This is to answer the question: How to solve the scoping problem using a simple transform? (This might not be the proper solution, just investigating. I know too little about why the current variable scoping is broken.)
(Btw there's some rationale for doing this: It would closely emulate how the Python parser works when interpreting the module scope -- almost simulate running the module-level code (though with an eye only for the namespace handling). This kind of stuff (emulating the simple Python parser) is imnsho much easier to do with a visitor than in a recursive process.)
What one does: Transform every variable assignment, and reference, but the last one, to a temporary. I.e:
#!python import math f = 3 f = 34 + math.sin(f) class f: x = f x = 2*f x = f() def f(y): return x(y) def x(z): return 4
By a single pass (keeping track of names assigned to in AssignmentNodes and references to them in NameNode in dicts and lists) one can without much pain (= ~50 lines of "interesting but not really challenging code") transform this to (where each tmpx variable is a TempNode that doesn't name-clash with variables named tmpx, of course. Also the tmpx variables does not enter the module dict):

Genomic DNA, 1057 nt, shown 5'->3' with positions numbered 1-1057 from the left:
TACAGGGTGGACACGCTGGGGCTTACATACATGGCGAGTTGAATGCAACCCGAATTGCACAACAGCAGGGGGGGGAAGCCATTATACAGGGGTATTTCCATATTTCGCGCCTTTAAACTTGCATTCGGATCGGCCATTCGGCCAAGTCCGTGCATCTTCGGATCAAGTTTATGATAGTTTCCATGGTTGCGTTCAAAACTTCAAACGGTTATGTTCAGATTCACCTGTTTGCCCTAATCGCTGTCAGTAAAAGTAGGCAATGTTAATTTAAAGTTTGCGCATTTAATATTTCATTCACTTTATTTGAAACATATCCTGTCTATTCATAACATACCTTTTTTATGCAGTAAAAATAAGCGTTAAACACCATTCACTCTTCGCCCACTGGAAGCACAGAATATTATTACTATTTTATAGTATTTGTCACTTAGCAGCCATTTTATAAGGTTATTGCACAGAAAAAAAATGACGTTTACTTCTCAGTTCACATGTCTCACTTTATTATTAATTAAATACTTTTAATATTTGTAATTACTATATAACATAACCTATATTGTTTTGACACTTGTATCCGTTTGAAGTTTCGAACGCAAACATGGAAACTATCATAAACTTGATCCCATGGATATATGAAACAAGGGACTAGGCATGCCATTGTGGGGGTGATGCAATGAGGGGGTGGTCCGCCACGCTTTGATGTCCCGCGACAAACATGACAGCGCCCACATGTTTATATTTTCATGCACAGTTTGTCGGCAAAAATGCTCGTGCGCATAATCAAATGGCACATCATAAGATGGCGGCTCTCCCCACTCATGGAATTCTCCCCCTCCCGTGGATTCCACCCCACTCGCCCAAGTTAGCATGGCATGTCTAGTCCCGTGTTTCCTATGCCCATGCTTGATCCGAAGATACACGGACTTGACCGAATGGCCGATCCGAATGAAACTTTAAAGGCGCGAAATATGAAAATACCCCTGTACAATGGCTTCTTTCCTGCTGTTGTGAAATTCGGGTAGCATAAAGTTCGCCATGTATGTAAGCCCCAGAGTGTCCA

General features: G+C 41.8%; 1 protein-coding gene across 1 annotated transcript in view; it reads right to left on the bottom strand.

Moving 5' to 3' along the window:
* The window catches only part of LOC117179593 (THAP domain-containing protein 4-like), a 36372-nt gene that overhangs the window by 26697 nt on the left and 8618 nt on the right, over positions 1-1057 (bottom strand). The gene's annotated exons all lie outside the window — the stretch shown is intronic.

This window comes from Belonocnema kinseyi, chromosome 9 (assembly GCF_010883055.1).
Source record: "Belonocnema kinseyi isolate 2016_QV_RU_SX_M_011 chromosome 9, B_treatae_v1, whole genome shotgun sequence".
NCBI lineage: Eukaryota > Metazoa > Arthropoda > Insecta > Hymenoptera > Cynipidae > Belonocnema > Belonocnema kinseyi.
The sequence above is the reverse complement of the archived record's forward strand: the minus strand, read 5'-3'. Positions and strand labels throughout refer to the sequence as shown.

#!python tmp1 = 3 tmp2 = 34 + math.sin(tmp1) class tmp3: tmp4 = tmp2 x = tmp4 tmp5 = tmp3() def f(y): return x(y) # Python semantics is to keep x here now, and not tmp4 which is x at definition time? Transform can work either way. def tmp6(z): return 4
This will in turn cause static linking in the correct way everywhere.
In addition, some fudging of the function names stored etc. is needed (add an "should_appear_as" attribute to TempNode and use it in code generation of a function), but that appears to be it?
The same transform could easily raise an error when a global name is used before it is defined too.